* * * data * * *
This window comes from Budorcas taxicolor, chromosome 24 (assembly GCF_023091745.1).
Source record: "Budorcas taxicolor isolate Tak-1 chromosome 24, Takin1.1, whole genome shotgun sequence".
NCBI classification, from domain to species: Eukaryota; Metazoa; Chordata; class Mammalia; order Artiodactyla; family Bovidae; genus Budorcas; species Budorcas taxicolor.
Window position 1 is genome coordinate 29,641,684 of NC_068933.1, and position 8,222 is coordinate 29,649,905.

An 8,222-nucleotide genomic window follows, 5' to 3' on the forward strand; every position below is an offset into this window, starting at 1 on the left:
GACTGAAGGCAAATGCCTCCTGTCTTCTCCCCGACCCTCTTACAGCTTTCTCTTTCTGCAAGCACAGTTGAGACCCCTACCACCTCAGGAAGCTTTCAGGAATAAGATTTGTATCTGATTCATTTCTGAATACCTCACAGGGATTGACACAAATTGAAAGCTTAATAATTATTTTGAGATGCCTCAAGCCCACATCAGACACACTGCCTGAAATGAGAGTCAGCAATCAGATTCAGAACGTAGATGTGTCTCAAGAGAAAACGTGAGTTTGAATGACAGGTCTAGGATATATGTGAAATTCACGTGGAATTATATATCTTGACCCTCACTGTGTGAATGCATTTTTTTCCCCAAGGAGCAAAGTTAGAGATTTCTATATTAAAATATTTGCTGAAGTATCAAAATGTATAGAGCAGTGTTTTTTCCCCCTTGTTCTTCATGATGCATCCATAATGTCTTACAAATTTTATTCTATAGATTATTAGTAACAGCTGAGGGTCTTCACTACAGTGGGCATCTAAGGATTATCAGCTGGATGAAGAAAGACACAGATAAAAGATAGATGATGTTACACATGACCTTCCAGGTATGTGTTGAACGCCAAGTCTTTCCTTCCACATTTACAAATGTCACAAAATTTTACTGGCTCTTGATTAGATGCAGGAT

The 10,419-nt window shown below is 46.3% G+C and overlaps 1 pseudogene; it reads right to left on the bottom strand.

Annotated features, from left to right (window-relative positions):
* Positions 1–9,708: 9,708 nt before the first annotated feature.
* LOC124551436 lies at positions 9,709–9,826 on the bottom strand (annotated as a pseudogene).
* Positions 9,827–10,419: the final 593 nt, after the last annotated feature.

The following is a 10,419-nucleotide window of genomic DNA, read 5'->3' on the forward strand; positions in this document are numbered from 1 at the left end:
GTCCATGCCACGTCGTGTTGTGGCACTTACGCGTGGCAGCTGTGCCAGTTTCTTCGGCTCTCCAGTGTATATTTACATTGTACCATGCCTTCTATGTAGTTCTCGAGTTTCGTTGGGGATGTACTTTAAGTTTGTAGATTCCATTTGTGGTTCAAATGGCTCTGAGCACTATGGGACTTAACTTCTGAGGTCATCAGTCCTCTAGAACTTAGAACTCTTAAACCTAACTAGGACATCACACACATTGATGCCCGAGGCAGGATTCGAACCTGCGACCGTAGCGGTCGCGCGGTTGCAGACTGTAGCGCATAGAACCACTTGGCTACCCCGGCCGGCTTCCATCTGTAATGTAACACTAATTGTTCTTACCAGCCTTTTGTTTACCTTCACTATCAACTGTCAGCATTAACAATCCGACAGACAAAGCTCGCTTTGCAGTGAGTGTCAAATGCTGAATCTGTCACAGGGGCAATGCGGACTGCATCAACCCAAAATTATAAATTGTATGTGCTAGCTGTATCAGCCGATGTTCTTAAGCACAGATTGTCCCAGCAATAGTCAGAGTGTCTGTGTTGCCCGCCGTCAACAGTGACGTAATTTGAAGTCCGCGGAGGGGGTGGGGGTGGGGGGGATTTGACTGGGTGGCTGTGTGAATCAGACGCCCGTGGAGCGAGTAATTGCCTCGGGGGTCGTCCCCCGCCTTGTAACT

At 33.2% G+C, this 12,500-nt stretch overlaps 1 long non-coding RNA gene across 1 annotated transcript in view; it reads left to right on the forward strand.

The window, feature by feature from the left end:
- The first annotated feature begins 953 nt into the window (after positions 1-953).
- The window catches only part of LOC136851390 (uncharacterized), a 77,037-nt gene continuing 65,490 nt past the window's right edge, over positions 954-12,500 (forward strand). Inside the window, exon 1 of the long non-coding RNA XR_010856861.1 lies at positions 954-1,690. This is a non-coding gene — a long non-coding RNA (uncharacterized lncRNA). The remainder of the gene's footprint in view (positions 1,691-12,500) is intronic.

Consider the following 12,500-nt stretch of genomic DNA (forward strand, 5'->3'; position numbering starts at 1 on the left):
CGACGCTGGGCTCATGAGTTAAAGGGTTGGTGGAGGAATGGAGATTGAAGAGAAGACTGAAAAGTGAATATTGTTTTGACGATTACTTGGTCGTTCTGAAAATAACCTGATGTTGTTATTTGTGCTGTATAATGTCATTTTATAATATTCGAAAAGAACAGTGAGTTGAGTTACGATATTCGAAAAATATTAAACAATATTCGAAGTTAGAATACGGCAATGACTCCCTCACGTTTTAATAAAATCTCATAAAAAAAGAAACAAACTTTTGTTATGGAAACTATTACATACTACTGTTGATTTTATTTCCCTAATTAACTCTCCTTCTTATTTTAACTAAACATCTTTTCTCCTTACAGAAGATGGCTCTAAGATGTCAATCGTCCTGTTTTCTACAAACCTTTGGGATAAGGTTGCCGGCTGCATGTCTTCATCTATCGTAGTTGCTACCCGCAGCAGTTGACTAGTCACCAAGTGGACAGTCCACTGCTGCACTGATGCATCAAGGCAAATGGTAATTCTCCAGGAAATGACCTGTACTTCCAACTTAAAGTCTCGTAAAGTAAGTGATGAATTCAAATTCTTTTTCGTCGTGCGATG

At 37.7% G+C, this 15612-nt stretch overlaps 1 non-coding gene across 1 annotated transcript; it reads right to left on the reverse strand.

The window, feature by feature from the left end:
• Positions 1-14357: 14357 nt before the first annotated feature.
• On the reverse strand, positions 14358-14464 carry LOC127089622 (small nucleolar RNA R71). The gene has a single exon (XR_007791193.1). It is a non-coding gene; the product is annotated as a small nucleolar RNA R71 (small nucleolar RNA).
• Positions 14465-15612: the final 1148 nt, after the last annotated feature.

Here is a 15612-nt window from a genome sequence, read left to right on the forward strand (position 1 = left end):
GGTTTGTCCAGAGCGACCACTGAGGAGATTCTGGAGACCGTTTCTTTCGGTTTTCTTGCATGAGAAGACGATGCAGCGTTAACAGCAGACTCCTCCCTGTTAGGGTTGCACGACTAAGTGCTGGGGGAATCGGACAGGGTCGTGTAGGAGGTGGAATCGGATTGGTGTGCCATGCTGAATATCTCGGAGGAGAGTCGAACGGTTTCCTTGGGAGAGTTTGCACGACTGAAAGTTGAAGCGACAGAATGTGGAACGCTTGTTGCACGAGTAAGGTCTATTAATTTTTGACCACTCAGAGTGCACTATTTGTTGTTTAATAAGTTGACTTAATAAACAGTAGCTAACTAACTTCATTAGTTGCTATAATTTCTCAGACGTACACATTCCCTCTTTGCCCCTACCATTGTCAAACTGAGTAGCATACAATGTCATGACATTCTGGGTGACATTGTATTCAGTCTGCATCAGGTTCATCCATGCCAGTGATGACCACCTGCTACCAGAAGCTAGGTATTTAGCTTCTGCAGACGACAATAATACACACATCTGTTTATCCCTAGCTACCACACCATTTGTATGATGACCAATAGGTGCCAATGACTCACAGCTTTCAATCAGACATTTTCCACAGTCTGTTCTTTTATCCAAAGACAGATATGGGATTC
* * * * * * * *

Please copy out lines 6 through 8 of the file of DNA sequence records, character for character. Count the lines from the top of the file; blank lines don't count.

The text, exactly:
GACTGAAGGCAAATGCCTCCTGTCTTCTCCCCGACCCTCTTACAGCTTTCTCTTTCTGCAAGCACAGTTGAGACCCCTACCACCTCAGGAAGCTTTCAGGAATAAGATTTGTATCTGATTCATTTCTGAATACCTCACAGGGATTGACACAAATTGAAAGCTTAATAATTATTTTGAGATGCCTCAAGCCCACATCAGACACACTGCCTGAAATGAGAGTCAGCAATCAGATTCAGAACGTAGATGTGTCTCAAGAGAAAACGTGAGTTTGAATGACAGGTCTAGGATATATGTGAAATTCACGTGGAATTATATATCTTGACCCTCACTGTGTGAATGCATTTTTTTCCCCAAGGAGCAAAGTTAGAGATTTCTATATTAAAATATTTGCTGAAGTATCAAAATGTATAGAGCAGTGTTTTTTCCCCCTTGTTCTTCATGATGCATCCATAATGTCTTACAAATTTTATTCTATAGATTATTAGTAACAGCTGAGGGTCTTCACTACAGTGGGCATCTAAGGATTATCAGCTGGATGAAGAAAGACACAGATAAAAGATAGATGATGTTACACATGACCTTCCAGGTATGTGTTGAACGCCAAGTCTTTCCTTCCACATTTACAAATGTCACAAAATTTTACTGGCTCTTGATTAGATGCAGGAT

The 10,419-nt window shown below is 46.3% G+C and overlaps 1 pseudogene; it reads right to left on the bottom strand.

Annotated features, from left to right (window-relative positions):